On a gorgeous weekend morning at the end of the growing season I sat at my dining room table with a friend from town talking about the chaos wrought by Hurricane Irene just a year ago. Our conversation then turned to my farm and how I came to have one in my front yard. I thought that everyone knew my family’s history in operating farms in town (one should never assume) but really didn’t mind sharing a little history with my friend and treating myself to some nostalgia.
Farming is in my DNA and until I went into the Army at age nineteen I worked at my family’s 600 acre dairy farm across the street from Saint Patrick’s Church. That’s right; the Wadsworth dairy farm was on Main Street. Drive down Main Street today and try to imagine the sights and sounds of a working dairy farm. It seems like a hundred years ago to some people but only yesterday to me. Our family also had an orchard on Rattlesnake Mountain and acres upon acres of corn in our other fields. Farmington truly was a farm in the not-too-distant past.
Many farming families have drifted away from operating the homestead farms and sold their fields and barns. I won’t get into the dreary economics of competing with the corporate farming conglomerates. Instead, I am happy to report that some excellent farming remains in Farmington, and three acres of it is in my front yard. I don’t make my living farming, but my neighbor Allen Eaton does, and Allen has been farming my front yard for many years. My fiancée Irene (a hurricane of activity in her own right) and I are so happy to pick what we can eat from our field and I help by cutting around the field and maintaining the dirt roads and paths that provide access to Allen and his equipment.
My property also backs up to my sister Kathy’s multiple acres on Meadow Lane and for years Kathy and I operated a hot air balloon business from one of her fields. Do you recall the spectacular multi-colored balloons rising from the meadows? That was us. Although we don’t launch the balloons any longer the wind sock over Kathy’s barn is a delightful reminder of those years when people came from far and wide for balloon rides.
After chatting for awhile I took my friend out for a tour of the farm and between the tomatoes, cabbage, eggplant, peppers, squash, and broccoli the pumpkins were coming on strong awaiting their October debut. Last year so many of our local farmers lost their pumpkins and other crops in the field when Hurricane Irene came through and flooded the meadows. I stayed dry up on the hill and saw firsthand the destruction down below. I knew the farmers who lost everything in that storm and petitioned my former colleagues on the Town Council and the Town Manager to do something to help. It was humbling and gratifying to see the outpouring of support our town gave to our farmers and forgiving the fees for the land leases really made a difference. Historically, farmers have always supported each other in bad times and with farms becoming fewer and further removed from each other their support network has become you and me.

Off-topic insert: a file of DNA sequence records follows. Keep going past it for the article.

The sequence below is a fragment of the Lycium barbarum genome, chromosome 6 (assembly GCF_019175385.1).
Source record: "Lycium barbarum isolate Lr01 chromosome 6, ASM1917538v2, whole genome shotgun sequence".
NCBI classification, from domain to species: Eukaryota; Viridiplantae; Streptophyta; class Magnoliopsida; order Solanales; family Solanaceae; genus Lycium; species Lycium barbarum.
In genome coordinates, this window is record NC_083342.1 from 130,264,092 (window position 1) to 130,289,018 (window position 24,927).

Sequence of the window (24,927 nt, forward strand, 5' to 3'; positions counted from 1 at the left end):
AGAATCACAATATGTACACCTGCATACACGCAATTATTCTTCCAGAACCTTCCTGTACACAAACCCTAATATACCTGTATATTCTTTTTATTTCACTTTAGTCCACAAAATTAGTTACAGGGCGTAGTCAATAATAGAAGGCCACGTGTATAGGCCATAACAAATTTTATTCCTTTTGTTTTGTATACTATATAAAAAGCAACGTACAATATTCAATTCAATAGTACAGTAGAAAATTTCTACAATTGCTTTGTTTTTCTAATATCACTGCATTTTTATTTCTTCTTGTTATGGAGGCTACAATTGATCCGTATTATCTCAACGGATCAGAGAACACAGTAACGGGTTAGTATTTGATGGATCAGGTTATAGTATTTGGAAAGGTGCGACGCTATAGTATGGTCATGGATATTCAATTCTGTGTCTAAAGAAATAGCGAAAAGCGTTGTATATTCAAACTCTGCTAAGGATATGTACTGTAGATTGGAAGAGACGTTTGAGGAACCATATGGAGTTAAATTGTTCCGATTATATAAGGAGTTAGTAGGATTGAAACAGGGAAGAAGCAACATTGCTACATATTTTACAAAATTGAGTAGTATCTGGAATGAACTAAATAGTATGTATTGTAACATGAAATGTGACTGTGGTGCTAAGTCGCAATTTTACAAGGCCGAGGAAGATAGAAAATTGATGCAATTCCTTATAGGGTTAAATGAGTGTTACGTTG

In addition to the vegetables grown on my property I am fortunate to know Farmington’s own beekeepers, Ted and Becky Jones, who operate Jones Apiaries. In case you missed it there was an excellent Patch article about their honey production . I am one of the fortunate local folks who have several of the Jones hives on my property. Honey bees are incredible creatures and the relationship between bees and farms is one of necessity for both. As I stood there explaining the operation of the hives to my friend he marveled at the uniform flight path of the thousands of bees as they departed and returned to the hives. He remarked that I was operating a “Beeport.” I had to laugh and agree that the habits of bees are so incredibly regimented and organized—all without an air traffic controller to guide them. Not only do the bees “work” my field, they fly all over the area pollinating my neighbors’ flower and vegetable gardens. So, the next time you enjoy a jar of Jones honey that you bought at Krell Farm or you relish the beauty of your stunning flower garden, tip your hat to the bees that made it possible.
I hope that my neighbors here in town who have the space, time and skill will continue growing their own vegetables and flowers. There is no better way to teach children a good work ethic than to work side by side with their parents on a farm or in a family vegetable garden. It carries on a rich agrarian tradition we should never allow to slip away. Those of you who have toiled over a crop of some sort know the satisfaction that comes from tasting the fruits of your labors on your dinner plate.
I recently completed construction on my equipment barn and I’m going to need a new project. I wonder what Irene thinks about the two of us raising chickens. Stay tuned.